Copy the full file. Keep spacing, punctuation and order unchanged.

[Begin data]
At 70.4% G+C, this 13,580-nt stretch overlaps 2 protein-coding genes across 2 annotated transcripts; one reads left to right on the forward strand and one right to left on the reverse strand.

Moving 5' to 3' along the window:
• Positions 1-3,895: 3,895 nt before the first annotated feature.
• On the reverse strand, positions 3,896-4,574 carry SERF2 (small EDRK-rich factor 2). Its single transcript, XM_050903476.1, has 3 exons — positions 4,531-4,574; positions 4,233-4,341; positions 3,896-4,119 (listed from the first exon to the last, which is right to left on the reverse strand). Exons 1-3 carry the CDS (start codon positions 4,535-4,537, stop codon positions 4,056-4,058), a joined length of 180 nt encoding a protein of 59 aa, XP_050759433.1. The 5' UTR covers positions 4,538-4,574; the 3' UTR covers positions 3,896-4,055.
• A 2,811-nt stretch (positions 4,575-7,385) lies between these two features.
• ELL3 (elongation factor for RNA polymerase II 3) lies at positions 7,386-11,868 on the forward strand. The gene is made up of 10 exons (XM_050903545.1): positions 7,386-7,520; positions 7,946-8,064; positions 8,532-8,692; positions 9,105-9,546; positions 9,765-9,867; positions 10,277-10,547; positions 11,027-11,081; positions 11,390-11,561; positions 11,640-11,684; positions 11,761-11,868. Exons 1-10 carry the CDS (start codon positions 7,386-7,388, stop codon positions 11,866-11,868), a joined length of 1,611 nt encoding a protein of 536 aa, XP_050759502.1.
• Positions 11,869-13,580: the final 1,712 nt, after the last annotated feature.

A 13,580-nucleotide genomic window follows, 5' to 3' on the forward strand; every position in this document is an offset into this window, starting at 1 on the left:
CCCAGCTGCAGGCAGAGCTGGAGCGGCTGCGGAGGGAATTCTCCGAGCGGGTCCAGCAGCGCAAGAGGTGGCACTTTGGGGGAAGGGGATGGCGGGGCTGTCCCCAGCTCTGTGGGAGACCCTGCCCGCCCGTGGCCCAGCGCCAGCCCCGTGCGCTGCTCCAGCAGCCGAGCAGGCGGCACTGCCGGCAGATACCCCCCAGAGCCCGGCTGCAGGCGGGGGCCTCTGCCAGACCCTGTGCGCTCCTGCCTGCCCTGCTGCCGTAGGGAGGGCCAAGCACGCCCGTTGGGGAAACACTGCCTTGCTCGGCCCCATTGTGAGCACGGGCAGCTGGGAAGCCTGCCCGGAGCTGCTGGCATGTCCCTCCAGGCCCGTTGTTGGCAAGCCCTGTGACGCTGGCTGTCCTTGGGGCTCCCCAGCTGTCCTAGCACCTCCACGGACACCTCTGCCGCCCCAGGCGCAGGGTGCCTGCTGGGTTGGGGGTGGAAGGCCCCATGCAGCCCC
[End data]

At 70.4% G+C, this 13,580-nt stretch overlaps 2 protein-coding genes across 2 annotated transcripts; one reads left to right on the forward strand and one right to left on the reverse strand.

Moving 5' to 3' along the window:
• Positions 1-3,895: 3,895 nt before the first annotated feature.
• On the reverse strand, positions 3,896-4,574 carry SERF2 (small EDRK-rich factor 2). Its single transcript, XM_050903476.1, has 3 exons — positions 4,531-4,574; positions 4,233-4,341; positions 3,896-4,119 (listed from the first exon to the last, which is right to left on the reverse strand). Exons 1-3 carry the CDS (start codon positions 4,535-4,537, stop codon positions 4,056-4,058), a joined length of 180 nt encoding a protein of 59 aa, XP_050759433.1. The 5' UTR covers positions 4,538-4,574; the 3' UTR covers positions 3,896-4,055.
• A 2,811-nt stretch (positions 4,575-7,385) lies between these two features.
• ELL3 (elongation factor for RNA polymerase II 3) lies at positions 7,386-11,868 on the forward strand. The gene is made up of 10 exons (XM_050903545.1): positions 7,386-7,520; positions 7,946-8,064; positions 8,532-8,692; positions 9,105-9,546; positions 9,765-9,867; positions 10,277-10,547; positions 11,027-11,081; positions 11,390-11,561; positions 11,640-11,684; positions 11,761-11,868. Exons 1-10 carry the CDS (start codon positions 7,386-7,388, stop codon positions 11,866-11,868), a joined length of 1,611 nt encoding a protein of 536 aa, XP_050759502.1.
• Positions 11,869-13,580: the final 1,712 nt, after the last annotated feature.

A 13,580-nucleotide genomic window follows, 5' to 3' on the forward strand; every position in this document is an offset into this window, starting at 1 on the left:
CCCAGCTGCAGGCAGAGCTGGAGCGGCTGCGGAGGGAATTCTCCGAGCGGGTCCAGCAGCGCAAGAGGTGGCACTTTGGGGGAAGGGGATGGCGGGGCTGTCCCCAGCTCTGTGGGAGACCCTGCCCGCCCGTGGCCCAGCGCCAGCCCCGTGCGCTGCTCCAGCAGCCGAGCAGGCGGCACTGCCGGCAGATACCCCCCAGAGCCCGGCTGCAGGCGGGGGCCTCTGCCAGACCCTGTGCGCTCCTGCCTGCCCTGCTGCCGTAGGGAGGGCCAAGCACGCCCGTTGGGGAAACACTGCCTTGCTCGGCCCCATTGTGAGCACGGGCAGCTGGGAAGCCTGCCCGGAGCTGCTGGCATGTCCCTCCAGGCCCGTTGTTGGCAAGCCCTGTGACGCTGGCTGTCCTTGGGGCTCCCCAGCTGTCCTAGCACCTCCACGGACACCTCTGCCGCCCCAGGCGCAGGGTGCCTGCTGGGTTGGGGGTGGAAGGCCCCATGCAGCCCC